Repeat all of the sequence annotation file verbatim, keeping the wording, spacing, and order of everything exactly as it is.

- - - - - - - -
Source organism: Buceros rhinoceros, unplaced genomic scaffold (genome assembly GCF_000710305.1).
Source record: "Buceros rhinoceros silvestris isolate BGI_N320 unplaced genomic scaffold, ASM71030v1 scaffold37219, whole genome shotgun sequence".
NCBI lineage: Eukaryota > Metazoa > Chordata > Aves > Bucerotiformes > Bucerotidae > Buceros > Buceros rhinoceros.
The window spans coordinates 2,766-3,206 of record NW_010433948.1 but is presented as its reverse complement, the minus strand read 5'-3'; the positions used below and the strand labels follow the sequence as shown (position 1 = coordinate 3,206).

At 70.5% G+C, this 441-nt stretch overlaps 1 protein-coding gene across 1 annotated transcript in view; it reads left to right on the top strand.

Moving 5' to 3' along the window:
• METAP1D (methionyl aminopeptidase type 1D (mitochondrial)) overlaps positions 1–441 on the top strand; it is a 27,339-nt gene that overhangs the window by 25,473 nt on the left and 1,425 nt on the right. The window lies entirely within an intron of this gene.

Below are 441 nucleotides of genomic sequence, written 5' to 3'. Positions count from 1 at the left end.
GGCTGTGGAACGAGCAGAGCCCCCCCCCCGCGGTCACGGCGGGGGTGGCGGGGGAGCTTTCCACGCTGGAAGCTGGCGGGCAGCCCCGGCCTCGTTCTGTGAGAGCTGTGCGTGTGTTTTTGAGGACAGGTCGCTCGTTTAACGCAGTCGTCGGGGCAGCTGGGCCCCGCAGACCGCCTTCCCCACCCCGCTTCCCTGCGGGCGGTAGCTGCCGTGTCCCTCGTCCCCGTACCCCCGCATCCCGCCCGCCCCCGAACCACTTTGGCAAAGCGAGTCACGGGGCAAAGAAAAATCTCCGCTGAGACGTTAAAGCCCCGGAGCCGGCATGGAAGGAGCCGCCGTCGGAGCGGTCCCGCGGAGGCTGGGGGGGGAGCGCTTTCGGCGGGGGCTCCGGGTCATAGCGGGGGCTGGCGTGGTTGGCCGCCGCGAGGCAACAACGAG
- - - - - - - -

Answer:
Source organism: Buceros rhinoceros, unplaced genomic scaffold (genome assembly GCF_000710305.1).
Source record: "Buceros rhinoceros silvestris isolate BGI_N320 unplaced genomic scaffold, ASM71030v1 scaffold37219, whole genome shotgun sequence".
NCBI lineage: Eukaryota > Metazoa > Chordata > Aves > Bucerotiformes > Bucerotidae > Buceros > Buceros rhinoceros.
The window spans coordinates 2,766-3,206 of record NW_010433948.1 but is presented as its reverse complement, the minus strand read 5'-3'; the positions used below and the strand labels follow the sequence as shown (position 1 = coordinate 3,206).

At 70.5% G+C, this 441-nt stretch overlaps 1 protein-coding gene across 1 annotated transcript in view; it reads left to right on the top strand.

Moving 5' to 3' along the window:
• METAP1D (methionyl aminopeptidase type 1D (mitochondrial)) overlaps positions 1–441 on the top strand; it is a 27,339-nt gene that overhangs the window by 25,473 nt on the left and 1,425 nt on the right. The window lies entirely within an intron of this gene.

Below are 441 nucleotides of genomic sequence, written 5' to 3'. Positions count from 1 at the left end.
GGCTGTGGAACGAGCAGAGCCCCCCCCCCGCGGTCACGGCGGGGGTGGCGGGGGAGCTTTCCACGCTGGAAGCTGGCGGGCAGCCCCGGCCTCGTTCTGTGAGAGCTGTGCGTGTGTTTTTGAGGACAGGTCGCTCGTTTAACGCAGTCGTCGGGGCAGCTGGGCCCCGCAGACCGCCTTCCCCACCCCGCTTCCCTGCGGGCGGTAGCTGCCGTGTCCCTCGTCCCCGTACCCCCGCATCCCGCCCGCCCCCGAACCACTTTGGCAAAGCGAGTCACGGGGCAAAGAAAAATCTCCGCTGAGACGTTAAAGCCCCGGAGCCGGCATGGAAGGAGCCGCCGTCGGAGCGGTCCCGCGGAGGCTGGGGGGGGAGCGCTTTCGGCGGGGGCTCCGGGTCATAGCGGGGGCTGGCGTGGTTGGCCGCCGCGAGGCAACAACGAG